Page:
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A shortage of judges means Apple will have to wait even longer to find out if it has the backing of the Irish commercial court to proceed with its €850m datacentre build in Athenry, County Galway.
The consumer electronics giant was potentially due to hear on Friday 23 June the outcome of a judicial review into the build, and, in turn, whether it was okay to proceed.
The case is understood, however, to have been one of a number that had to be postponed by the Irish Courts Service between 20 June and 23 June because of a “shortage of high court judges, practitioners and parties”.
It is thought the hearing will now take place the week commencing 26 June, but news of the delay has been greeted with frustration from members of the Apple for Athenry Facebook page, who are leading the local campaign efforts to get the project green-lighted.
A number of members have aired concerns that this latest setback might finally prompt Apple to pull the plug on the project, which would see the local community miss out on job opportunities and follow-on investments.
“The court system did not bother to schedule the judge to be sitting today in a case that decides the largest investment in the west of Ireland in history,” wrote one commentator. “That’s embarrassing and is bad news.”
Apple initially secured conditional permission for the project in September 2015, but the decision was challenged with the Irish planning body, An Bord Pleanála, who then went on to grant permission for it to continue 11 months later.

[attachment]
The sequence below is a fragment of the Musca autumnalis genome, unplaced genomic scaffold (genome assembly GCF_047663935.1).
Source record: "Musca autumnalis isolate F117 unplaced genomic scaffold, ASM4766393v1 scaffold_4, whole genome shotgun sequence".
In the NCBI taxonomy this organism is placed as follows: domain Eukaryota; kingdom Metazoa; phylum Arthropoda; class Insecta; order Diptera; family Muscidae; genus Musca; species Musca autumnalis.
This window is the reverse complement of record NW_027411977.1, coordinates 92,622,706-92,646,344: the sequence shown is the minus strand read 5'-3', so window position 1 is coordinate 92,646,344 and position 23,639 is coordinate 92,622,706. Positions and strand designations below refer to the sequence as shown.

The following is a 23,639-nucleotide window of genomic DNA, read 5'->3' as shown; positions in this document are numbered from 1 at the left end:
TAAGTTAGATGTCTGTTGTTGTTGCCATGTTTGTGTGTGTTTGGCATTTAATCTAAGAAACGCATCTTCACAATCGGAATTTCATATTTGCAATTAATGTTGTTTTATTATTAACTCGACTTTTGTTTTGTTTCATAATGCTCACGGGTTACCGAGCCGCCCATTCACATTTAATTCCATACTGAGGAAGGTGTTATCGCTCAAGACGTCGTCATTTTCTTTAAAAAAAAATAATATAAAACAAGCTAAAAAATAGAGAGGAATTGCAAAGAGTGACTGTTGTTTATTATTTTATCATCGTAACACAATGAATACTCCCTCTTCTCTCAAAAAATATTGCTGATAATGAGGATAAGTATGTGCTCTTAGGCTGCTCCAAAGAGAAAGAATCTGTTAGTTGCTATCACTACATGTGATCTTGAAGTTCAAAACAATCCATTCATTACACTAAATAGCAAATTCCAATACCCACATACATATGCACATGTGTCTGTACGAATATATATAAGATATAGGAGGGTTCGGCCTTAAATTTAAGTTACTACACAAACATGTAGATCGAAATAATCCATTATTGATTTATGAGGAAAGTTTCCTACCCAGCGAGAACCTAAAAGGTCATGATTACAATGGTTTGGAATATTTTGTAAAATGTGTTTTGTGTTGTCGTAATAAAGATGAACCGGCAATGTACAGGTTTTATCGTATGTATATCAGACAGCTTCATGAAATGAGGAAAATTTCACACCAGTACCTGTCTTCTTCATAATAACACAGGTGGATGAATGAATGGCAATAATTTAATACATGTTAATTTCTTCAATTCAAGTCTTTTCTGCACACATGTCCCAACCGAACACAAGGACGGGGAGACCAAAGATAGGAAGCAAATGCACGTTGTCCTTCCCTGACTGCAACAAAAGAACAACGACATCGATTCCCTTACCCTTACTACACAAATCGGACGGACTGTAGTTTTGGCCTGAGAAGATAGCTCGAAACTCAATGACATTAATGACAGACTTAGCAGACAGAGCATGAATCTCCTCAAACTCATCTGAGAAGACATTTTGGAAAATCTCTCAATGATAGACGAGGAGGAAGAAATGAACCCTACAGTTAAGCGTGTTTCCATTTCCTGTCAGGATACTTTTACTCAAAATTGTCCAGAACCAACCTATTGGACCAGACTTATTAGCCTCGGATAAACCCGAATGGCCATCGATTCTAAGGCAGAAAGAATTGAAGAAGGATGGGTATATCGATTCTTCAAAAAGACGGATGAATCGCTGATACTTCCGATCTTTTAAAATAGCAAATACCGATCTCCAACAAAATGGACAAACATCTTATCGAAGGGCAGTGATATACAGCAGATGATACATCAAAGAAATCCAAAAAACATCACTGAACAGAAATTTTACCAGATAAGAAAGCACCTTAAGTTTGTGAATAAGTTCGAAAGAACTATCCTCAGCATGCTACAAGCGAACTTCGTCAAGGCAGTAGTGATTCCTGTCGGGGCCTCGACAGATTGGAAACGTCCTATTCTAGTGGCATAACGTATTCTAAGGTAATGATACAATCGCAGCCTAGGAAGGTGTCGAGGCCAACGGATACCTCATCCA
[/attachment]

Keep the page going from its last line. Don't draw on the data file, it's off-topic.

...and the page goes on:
Read more about Irish datacentre builds
- Amazon’s plans to build a €1bn datacentre in Dublin from mid-2017 could be delayed by environmental planning appeal.
- Residents of Athenry, County Galway, unite to back Apple’s Irish datacentre plans as consumer electronics giant awaits High Court decision on legal challenges.
In response, several objectors to the plans enforced their right to seek a judicial review into the planning decision. The outcome of this review is what local residents and Apple are now waiting on.
The Athenry datacentre was announced in February 2015, the same time the company outlined its intentions to build another server farm in Denmark. The Denmark facility is on course to open in 2017, while Apple still has no clear indication as to when it will be able to break ground in Athenry.
Computer Weekly contacted Apple for comment on this story, but had not received a response at the time of publication.